The plan is to stop through the monastery and then have a vegetarian meal provided by the bhikkus and bhikkuni  (monks and nuns in Buddhism). As we walk into the courtyard of the crowded monastery, we see people burning incense, burning spirit money, and praying at the statues of different prominent figures in the Buddhist mythos. I’ve taken a couple courses on Eastern religions, and specifically my course on Buddhist culture in southeast Asia sprang to mind in this whole scene. To the outsider this is just pure craziness. What’s really going on here is that people lighting the incense and burning the spirit money and praying to accrue a store of good karma to improve their lot in the next life. The spirit money is big ornately designed fake money that you burn symbolically to represent your ability to let material wealth and possessions go. This practice is very common in Theravada Buddhism, and the relationship between the commoners or laypeople and the monastery is very symbiotic. The laypeople purchase the incense or spirit money from stands occasionally owned by the monastery, and they accrue their karma and the money helps support the monastery. Personal religious opinions aside, everyone benefits.

I burned a little spirit money and Adam and I lit a few sticks of incense to the statue of Avalokitesvara, the Bodhisattva of Compassion. For the interested, a Bodhisattva is someone who is enlightened but puts off becoming a Buddha so that they might help everyone else in the world become enlightened first. It’s one of the noblest prerogatives in the Buddhist tradition.

Once we’ve all had our fill in the courtyard, we make our way into the dining hall for a vegetarian lunch. It was very interesting and flavorful and I ate as much as my already huge breakfast would allow. We had everything from fried rice with steamed veggies, to different kinds of bean curd and tofu and cooked mushrooms. It was a hardy meal and it was funny then as it was most of the trip watching the less adventurous folks look at the food with a more confused look than anything.

After lunch we made our way up to the Giant Buddha. It’s an incredible spectacle, and the stairs leading up to it are very steep. Almost as nice as reaching the summit and seeing the Buddha is just looking out and seeing all over the mountains and the sea. The terrain in Hong Kong is just unreal.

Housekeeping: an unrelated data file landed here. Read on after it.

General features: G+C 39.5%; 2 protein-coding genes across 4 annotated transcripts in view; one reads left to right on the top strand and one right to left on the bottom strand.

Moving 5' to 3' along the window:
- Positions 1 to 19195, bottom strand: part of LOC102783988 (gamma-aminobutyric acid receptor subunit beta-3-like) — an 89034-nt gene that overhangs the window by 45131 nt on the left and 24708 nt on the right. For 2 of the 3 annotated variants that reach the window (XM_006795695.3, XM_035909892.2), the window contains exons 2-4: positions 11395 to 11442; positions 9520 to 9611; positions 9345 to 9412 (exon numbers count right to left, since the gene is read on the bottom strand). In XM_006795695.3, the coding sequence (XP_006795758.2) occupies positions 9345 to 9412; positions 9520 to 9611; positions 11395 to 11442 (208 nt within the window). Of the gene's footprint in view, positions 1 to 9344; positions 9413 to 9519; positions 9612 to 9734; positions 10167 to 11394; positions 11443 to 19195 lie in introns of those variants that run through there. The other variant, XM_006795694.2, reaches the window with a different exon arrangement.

After a bit Adam and I have had our fill and head back down the base of the stairs and into the plaza where there are many shops. One of the problems we kept encountering throughout China is that shop owners FREAK OUT when you try to take pictures of their wares. To that, I say stop having such funny and weird wares. I don’t have a picture of any of the bumperstickers or magnets that were there but they were such gems as “More girlfriend is not as good as more money” or “2 cool bad guy” and lots of weird English language oddities. I can’t even remember any of the funniest which is sad because they were priceless.

The other problem that we’d occasionally run into is that we probably drew more of the shopkeepers’ attention than if a local had started stuffing the entire stock into a garbage bag and sang merrily while doing so. When we were in this shop, the lady literally followed us around only a step or two behind us. Adam would go to try on a pair of sunglasses and she’d snatch them out of his hands and put them back on the rack and he’d just stare back confused. We left because it got too abrasive to be funny. I’ll probably talk about how the shopping process is totally different in China in a later post.

Next time I’ll cover our trip to Victoria Peak on the trams and I’ll even have a short video for the next post!